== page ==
4

I was doing something like the following minimal example:

#! /bin/sh

# $1 = file containing list of files to sync
# $2 = source dir ; $3 = target dir

cat "$1" | while read f
do
    cp -i "$2"/"$f" "$3"/"$f"
done

I find that cp -i doesn't wait for my input at all and the loop just runs to the end. Why, and what can be done to fix the situation?

5

Digging around here, I understood from https://unix.stackexchange.com/a/56877/54067 (where both the question and answer are worded differently and the problem is not related to interactive input) that the reason for the problem is that the cp -i expects the user to give the interactive input confirmation via stdin but in the cat | while read loop stdin is busy with the pipe and so the following line(s) from the input file is/are chewed up as user input.

So the solution is also similar to that advised at the other question -- to pipe the content through a different file descriptor than stdin:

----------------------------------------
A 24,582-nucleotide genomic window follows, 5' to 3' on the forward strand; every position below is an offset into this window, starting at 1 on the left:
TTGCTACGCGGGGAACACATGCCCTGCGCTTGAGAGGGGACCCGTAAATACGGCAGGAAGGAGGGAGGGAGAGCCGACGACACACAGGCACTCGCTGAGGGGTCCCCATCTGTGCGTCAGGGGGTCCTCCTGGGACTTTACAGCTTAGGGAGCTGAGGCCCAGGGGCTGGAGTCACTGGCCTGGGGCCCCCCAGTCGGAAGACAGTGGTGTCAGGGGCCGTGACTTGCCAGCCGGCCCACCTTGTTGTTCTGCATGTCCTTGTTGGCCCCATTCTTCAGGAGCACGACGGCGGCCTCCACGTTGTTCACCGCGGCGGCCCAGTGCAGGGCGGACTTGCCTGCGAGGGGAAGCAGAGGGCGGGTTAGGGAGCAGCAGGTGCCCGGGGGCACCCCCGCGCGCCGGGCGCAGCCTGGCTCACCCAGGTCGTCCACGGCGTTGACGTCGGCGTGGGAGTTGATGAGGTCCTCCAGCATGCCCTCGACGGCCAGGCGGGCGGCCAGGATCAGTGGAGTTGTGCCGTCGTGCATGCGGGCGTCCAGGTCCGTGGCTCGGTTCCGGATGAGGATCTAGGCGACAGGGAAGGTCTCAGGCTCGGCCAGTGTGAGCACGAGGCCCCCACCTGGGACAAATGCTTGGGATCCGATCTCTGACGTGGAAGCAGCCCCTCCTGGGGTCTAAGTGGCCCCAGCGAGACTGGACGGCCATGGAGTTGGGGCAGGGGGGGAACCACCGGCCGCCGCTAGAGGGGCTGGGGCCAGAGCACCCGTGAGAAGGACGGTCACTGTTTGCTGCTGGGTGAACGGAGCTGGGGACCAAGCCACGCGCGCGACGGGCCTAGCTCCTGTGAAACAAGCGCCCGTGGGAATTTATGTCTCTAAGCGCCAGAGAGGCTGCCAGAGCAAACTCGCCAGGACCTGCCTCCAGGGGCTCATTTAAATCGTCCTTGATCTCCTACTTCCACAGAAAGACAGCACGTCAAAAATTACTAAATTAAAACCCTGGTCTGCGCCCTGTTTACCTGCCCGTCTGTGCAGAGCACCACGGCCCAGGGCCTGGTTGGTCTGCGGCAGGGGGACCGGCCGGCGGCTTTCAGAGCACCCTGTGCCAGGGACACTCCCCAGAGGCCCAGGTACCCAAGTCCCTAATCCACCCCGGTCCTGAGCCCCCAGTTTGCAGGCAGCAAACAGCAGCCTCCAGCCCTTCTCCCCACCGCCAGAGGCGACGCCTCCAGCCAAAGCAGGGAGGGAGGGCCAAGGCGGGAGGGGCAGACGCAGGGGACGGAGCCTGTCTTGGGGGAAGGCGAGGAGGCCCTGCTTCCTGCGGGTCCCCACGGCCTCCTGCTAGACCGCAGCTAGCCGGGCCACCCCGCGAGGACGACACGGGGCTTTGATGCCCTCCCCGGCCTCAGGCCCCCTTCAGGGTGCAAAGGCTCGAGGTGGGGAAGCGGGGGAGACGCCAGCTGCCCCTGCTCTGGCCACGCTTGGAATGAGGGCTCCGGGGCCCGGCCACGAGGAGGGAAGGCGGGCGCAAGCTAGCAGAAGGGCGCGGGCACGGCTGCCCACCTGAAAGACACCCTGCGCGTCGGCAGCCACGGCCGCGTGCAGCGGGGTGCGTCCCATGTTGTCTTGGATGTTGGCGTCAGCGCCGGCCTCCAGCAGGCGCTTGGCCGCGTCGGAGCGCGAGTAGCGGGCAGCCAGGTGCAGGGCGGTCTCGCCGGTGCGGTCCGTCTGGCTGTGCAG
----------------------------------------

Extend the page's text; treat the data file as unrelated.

while read f <&3
do
    cp -i "$2"/"$f" "$3"/"$f"
done 3< "$1"

Note the <&3 and 3< "$1" at the top and bottom of the loop.

Thanks to @StéphaneChazelas for the answer in the other q. (I upvoted it.)

Further, posting this here obviously I'd like to know if there are any other solutions for interactive input other than this.

Also note that while using a for loop is a possible as in the other q, I'm worrying that the $(cat "$1") in for f in "$(cat "$1")" will use up unnecessary memory by expanding the file in place if it is a very big one. OTOH the pipe should handle reading line by line IIUC. So I don't think using for is an efficient solution. I'd like comments on this as well.

  • See also unix.stackexchange.com/a/87303 – Stéphane Chazelas Nov 27 '14 at 15:48
  • 3
    You can also use cp ... < /dev/tty for cp's stdin to be the controlling terminal if any whatever the original (outer) stdin is currently refering to. – Stéphane Chazelas Nov 27 '14 at 15:50
  • 2
    @StéphaneChazelas And then the user of your script will doubly curse you, once for using cp -i and one for making him use expect instead of yes |. – Gilles Nov 27 '14 at 22:41

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